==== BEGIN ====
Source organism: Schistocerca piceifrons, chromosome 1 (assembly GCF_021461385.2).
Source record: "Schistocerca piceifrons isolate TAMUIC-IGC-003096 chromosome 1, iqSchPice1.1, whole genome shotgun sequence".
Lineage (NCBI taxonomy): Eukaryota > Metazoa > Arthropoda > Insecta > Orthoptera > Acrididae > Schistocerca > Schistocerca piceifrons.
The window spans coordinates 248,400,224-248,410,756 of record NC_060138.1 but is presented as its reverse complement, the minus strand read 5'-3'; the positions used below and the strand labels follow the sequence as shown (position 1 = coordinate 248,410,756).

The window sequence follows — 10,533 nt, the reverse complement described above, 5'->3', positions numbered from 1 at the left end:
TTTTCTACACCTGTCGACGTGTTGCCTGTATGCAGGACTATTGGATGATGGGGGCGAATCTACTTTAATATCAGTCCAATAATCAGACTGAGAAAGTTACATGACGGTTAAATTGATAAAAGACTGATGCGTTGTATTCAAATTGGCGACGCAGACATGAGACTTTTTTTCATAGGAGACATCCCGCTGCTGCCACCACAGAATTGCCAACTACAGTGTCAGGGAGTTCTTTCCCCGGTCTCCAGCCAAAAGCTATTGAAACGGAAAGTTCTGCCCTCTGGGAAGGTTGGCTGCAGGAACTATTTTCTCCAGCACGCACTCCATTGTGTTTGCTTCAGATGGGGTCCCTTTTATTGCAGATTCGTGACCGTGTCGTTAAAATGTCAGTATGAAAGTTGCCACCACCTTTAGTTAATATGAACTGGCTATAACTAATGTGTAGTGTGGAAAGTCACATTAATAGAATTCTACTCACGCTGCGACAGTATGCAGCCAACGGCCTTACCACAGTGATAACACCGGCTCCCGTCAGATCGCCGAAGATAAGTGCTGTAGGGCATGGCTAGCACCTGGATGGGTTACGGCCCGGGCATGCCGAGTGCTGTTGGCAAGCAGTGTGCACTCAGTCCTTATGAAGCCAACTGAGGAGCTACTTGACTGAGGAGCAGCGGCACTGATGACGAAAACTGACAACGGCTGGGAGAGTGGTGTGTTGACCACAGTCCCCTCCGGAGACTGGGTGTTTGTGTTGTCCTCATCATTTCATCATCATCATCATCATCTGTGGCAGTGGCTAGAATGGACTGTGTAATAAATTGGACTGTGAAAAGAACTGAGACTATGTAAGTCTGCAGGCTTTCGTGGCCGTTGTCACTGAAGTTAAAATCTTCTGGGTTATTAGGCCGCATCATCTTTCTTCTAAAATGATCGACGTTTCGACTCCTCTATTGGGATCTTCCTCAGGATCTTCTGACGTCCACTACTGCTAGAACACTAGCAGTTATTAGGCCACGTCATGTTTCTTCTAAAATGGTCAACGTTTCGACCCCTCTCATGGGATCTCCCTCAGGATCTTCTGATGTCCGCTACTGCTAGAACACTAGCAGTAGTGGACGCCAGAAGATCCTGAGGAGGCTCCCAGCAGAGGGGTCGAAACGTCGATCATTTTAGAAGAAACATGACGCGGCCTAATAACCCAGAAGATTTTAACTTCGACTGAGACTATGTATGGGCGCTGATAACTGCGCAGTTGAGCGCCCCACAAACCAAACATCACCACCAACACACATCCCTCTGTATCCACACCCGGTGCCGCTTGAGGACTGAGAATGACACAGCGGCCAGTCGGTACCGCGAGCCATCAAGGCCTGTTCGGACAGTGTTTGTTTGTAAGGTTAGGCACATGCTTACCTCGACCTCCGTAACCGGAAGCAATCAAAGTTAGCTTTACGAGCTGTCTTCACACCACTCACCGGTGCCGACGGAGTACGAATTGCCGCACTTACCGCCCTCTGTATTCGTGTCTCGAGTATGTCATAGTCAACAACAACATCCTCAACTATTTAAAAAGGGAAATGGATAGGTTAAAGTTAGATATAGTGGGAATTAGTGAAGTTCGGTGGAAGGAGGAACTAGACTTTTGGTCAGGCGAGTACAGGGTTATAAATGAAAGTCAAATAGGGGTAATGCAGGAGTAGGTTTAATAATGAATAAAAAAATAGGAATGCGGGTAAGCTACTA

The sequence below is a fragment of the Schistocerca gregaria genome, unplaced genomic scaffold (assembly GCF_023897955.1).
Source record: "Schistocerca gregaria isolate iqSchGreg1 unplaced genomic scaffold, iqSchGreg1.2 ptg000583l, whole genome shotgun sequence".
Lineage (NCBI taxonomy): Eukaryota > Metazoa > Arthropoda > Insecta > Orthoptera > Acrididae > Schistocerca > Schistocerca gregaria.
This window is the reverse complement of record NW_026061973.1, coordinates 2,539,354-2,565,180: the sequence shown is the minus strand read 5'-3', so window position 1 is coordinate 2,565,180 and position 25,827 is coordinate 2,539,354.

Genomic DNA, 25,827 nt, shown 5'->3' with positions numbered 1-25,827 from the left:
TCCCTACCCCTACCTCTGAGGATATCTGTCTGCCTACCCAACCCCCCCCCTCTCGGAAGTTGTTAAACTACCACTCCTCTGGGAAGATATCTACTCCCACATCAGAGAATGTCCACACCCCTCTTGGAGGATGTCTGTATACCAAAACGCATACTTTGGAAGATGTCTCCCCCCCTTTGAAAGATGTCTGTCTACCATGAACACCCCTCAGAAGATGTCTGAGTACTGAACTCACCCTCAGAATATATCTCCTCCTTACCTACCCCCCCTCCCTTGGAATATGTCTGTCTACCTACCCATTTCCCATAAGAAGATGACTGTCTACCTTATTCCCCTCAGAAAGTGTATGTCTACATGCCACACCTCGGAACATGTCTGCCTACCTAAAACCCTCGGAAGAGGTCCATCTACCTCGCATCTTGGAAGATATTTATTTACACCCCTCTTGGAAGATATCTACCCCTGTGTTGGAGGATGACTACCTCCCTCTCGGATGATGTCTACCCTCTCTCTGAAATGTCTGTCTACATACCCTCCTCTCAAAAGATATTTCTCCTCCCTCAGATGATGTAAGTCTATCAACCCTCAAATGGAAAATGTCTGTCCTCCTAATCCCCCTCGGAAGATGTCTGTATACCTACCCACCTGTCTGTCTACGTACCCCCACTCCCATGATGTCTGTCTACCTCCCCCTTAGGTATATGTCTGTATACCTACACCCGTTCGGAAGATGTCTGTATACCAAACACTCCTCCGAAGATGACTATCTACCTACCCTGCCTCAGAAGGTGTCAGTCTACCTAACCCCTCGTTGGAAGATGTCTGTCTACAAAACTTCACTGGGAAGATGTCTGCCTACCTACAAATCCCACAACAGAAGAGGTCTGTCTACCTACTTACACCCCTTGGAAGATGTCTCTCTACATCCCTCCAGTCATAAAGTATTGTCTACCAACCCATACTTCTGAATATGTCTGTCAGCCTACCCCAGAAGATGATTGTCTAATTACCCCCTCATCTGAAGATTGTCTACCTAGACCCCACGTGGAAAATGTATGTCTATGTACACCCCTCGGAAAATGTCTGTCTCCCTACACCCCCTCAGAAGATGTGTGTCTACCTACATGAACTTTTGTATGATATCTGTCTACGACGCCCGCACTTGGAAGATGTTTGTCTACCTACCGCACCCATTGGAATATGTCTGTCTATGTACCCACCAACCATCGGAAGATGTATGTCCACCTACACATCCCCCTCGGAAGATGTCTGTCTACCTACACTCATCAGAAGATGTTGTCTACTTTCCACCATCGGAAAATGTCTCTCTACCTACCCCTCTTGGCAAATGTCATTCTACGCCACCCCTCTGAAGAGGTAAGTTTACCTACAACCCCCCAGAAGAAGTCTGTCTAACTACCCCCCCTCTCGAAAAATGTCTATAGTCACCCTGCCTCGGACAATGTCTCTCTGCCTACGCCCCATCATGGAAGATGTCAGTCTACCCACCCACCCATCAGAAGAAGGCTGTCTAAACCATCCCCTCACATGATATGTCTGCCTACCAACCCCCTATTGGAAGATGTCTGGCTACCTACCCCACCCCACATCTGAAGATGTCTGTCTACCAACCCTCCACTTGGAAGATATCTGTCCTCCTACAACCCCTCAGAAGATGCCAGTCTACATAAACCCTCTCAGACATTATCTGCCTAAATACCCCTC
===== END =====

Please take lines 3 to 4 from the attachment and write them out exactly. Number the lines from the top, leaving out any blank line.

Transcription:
Lineage (NCBI taxonomy): Eukaryota > Metazoa > Arthropoda > Insecta > Orthoptera > Acrididae > Schistocerca > Schistocerca piceifrons.
The window spans coordinates 248,400,224-248,410,756 of record NC_060138.1 but is presented as its reverse complement, the minus strand read 5'-3'; the positions used below and the strand labels follow the sequence as shown (position 1 = coordinate 248,410,756).